Ok, I had to wait to calm down before I wrote this blog. The very fact that a healthcare system touts itself as both non-profit as well as for-profit collection of care systems has decided to purchase the naming rights of an arena seems to go against the very nature of what it says is its core values. I hope everyone understands that it is their premium dollars that are purchasing those naming rights for over $23 million dollars. At a time when insurance premiums are skyrocketing because of government’s interference in the private market (Obamacare), a provider is spending ridiculous amounts of its resources on marketing.
Here is my question. Why don’t you use those resources to drive down your unit costs for care? Or here is another thought. Use those resources to hire and retain the staffing for your facilities? Or finally, why not use those resources to educate and train the future providers of care? These are my premium dollars being used, please use them wisely. Don’t get me wrong, I have been a recipient of care with CHI over the last number of years and think they are fantastic. What I don’t understand, and why I am upset, is the fact that providers don’t have money without the financing health insurance provides. To use my dollars to “market” their name is in direct conflict with the mission statement that they tout. CHI’s mission statement is “Our mission and vision are built around strengthening healthy communities and advancing social justice.” Just exactly how does this purchase strengthen the community’s health and advance social justice? Maybe they will set up free clinics in some of the suites and provide tickets to events for homeless people.
I don’t have a problem with a company using their marketing dollars to convince people to use their products as long as they don’t try and tell me they are non-profit. Can you imagine today if a health insurance company were to try and buy naming rights to a stadium? They would be ridiculed in the press for wasting their money and they might even come under federal scrutiny for a variety of reasons. Even though they are trying to get new clients to purchase their products, they would be seen as the villain. In this case, a health system, located where most people don’t have a choice as to where they get care, can purchase naming rights and no one bats an eye. There should be outrage that an entity that can’t produce transparent pricing but somehow can magically outbid other for-profit businesses that could use the exposure.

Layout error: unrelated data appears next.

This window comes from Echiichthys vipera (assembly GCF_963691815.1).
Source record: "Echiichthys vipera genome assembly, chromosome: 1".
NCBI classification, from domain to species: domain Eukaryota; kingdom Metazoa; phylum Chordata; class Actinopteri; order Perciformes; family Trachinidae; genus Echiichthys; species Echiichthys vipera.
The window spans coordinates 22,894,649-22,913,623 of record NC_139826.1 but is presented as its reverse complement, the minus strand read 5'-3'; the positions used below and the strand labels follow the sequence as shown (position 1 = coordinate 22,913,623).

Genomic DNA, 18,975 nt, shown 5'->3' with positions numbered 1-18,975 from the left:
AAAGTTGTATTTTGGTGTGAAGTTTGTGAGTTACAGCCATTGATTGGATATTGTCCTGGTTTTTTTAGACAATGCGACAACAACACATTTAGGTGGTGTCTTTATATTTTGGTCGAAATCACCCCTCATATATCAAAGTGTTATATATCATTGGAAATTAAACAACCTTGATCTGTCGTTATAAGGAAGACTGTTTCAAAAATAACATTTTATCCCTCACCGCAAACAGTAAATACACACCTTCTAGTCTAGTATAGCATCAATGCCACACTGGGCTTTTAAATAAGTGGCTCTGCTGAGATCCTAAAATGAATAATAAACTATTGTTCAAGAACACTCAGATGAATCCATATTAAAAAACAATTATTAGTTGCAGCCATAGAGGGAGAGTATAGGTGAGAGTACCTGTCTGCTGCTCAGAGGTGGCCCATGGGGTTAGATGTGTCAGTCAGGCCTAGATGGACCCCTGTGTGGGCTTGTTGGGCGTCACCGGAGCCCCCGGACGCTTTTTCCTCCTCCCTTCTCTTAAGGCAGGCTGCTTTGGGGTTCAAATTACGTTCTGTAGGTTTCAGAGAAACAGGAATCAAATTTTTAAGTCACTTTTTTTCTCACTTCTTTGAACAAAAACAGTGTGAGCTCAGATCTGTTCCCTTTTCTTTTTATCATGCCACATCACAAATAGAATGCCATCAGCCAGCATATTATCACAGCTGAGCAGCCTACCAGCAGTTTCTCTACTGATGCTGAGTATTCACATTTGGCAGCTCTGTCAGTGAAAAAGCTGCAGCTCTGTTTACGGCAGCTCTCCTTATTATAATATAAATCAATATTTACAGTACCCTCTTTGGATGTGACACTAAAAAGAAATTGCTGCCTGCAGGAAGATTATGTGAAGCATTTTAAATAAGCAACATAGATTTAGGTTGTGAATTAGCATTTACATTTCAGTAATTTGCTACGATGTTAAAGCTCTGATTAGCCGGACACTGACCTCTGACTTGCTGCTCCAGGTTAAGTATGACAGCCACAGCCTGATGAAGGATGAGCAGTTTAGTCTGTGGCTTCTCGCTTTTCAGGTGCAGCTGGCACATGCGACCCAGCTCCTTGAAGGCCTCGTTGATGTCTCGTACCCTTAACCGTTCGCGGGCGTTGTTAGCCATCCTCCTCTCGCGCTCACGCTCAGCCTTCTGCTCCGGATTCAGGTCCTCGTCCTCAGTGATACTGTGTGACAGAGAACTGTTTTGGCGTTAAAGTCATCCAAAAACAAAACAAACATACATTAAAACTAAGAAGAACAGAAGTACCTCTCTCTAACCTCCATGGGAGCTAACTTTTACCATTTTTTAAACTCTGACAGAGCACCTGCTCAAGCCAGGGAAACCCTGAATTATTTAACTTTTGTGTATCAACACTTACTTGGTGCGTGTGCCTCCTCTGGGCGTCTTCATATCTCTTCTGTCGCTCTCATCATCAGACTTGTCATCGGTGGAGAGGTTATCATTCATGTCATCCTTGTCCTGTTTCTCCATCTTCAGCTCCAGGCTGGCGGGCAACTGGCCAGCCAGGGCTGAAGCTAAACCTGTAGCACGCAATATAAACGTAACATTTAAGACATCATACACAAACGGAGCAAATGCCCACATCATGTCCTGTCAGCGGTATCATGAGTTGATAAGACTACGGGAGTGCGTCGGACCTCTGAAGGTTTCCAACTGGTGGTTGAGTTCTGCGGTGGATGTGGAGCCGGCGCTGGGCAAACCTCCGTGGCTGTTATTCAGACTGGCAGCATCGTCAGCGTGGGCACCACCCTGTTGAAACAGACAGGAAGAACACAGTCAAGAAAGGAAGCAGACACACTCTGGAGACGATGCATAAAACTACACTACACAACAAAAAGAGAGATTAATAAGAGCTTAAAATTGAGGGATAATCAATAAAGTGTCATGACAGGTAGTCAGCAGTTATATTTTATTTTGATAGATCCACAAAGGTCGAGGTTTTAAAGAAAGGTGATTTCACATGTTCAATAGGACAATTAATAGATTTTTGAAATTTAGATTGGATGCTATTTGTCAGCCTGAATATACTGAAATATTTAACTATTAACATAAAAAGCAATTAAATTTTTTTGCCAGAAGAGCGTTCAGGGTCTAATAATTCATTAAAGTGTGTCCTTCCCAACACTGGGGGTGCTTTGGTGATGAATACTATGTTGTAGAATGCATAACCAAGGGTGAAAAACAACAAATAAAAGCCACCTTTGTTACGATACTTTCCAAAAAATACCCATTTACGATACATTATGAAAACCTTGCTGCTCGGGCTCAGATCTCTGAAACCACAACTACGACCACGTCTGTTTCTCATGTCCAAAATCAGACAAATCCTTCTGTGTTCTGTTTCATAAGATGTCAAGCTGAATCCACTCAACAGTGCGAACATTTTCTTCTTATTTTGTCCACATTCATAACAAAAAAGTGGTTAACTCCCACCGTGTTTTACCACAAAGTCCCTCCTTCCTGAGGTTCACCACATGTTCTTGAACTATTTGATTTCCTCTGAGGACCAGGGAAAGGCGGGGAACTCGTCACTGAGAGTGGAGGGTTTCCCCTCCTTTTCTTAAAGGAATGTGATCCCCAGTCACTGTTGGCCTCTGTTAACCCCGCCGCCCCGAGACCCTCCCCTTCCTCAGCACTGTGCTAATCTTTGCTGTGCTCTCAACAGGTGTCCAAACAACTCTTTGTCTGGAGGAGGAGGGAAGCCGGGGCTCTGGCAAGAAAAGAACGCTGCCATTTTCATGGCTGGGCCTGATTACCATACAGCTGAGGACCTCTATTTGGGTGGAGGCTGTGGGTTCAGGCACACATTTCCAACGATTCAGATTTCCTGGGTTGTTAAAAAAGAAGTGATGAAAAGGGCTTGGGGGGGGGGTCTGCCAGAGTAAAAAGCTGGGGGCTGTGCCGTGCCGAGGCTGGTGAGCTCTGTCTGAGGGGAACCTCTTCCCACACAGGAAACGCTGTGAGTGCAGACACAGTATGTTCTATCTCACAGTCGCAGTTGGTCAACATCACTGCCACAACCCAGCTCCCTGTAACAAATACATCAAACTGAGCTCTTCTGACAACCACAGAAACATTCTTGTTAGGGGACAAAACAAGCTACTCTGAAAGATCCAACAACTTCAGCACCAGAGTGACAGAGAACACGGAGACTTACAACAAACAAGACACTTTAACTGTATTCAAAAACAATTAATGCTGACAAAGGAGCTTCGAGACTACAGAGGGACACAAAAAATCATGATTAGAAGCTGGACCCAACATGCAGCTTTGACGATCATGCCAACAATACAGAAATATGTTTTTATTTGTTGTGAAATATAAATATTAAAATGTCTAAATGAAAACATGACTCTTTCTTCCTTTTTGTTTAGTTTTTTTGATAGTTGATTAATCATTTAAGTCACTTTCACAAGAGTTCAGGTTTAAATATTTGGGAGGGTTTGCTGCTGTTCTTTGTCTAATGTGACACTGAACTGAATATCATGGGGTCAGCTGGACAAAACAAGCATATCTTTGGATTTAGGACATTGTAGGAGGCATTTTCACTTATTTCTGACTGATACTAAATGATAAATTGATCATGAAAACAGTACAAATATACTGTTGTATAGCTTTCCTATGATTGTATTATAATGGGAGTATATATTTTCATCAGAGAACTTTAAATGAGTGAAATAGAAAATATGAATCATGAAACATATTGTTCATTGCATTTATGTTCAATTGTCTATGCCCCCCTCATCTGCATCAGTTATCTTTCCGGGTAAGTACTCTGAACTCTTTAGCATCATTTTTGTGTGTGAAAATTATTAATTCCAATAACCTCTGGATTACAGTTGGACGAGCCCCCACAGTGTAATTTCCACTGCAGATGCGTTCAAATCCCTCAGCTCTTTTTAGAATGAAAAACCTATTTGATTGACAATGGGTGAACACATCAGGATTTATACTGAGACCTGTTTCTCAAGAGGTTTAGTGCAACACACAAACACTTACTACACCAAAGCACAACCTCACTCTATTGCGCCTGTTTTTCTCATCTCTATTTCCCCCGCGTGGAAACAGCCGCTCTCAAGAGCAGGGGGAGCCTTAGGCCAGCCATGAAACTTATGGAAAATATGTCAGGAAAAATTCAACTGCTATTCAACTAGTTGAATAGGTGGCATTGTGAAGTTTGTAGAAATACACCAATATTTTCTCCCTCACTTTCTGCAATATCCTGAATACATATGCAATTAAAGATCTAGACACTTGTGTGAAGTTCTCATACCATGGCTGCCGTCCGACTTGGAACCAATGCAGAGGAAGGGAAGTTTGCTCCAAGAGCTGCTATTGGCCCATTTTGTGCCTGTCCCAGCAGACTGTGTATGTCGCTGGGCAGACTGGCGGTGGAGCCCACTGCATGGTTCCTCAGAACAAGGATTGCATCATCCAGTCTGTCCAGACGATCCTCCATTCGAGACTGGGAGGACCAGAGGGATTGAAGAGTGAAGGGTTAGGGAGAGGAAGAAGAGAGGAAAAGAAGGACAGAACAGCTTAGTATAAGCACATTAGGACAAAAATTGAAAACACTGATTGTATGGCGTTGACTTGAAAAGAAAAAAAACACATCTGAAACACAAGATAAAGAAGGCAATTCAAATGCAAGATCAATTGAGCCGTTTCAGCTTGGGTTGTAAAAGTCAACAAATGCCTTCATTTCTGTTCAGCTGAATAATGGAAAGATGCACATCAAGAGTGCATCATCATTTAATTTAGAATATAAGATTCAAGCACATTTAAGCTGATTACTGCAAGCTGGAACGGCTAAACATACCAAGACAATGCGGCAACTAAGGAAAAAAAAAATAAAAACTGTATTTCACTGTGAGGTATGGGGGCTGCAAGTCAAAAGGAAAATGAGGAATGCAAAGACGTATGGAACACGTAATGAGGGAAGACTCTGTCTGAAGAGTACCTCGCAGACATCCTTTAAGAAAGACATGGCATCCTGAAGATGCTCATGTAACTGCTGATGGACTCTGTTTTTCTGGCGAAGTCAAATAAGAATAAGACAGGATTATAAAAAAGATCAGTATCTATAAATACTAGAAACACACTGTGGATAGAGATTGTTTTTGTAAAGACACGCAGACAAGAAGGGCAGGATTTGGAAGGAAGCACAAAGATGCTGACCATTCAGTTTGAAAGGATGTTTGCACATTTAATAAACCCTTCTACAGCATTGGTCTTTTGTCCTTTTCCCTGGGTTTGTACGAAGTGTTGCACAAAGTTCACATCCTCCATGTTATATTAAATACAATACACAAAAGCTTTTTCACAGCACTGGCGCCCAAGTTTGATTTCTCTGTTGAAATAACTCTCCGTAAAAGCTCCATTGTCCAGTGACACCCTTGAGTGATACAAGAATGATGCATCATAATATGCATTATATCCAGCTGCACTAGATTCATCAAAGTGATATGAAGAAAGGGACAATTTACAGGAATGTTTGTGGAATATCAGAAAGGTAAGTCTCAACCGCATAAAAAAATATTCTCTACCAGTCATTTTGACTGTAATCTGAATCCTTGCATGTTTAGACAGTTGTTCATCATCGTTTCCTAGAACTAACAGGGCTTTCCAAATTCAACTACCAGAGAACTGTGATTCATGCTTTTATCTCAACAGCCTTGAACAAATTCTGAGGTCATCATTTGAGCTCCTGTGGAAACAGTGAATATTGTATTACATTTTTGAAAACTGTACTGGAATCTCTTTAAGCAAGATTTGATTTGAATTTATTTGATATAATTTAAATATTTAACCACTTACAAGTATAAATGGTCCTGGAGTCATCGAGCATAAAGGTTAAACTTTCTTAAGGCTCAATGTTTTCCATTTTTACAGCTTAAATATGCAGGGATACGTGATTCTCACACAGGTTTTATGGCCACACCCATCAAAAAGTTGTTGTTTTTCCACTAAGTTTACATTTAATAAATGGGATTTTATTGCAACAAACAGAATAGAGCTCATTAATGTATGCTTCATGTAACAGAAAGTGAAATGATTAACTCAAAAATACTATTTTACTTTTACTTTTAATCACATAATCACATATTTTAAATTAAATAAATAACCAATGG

Okay, I have gotten that off my chest. I am sure I don’t understand all of the dynamics that were used by CHI to make this decision, but with the fact that we have Nebraskan families either going without coverage or paying upwards of $40,000 a year in premiums, it seems a much better use of these resources would be to lower the costs of care. I for one am not looking forward to the rates being released this fall and wonder if consumers will link those rates with the decision of CHI to use those dollars for naming rights.
Hey, maybe we will get free tickets to Creighton games if you get hospitalized.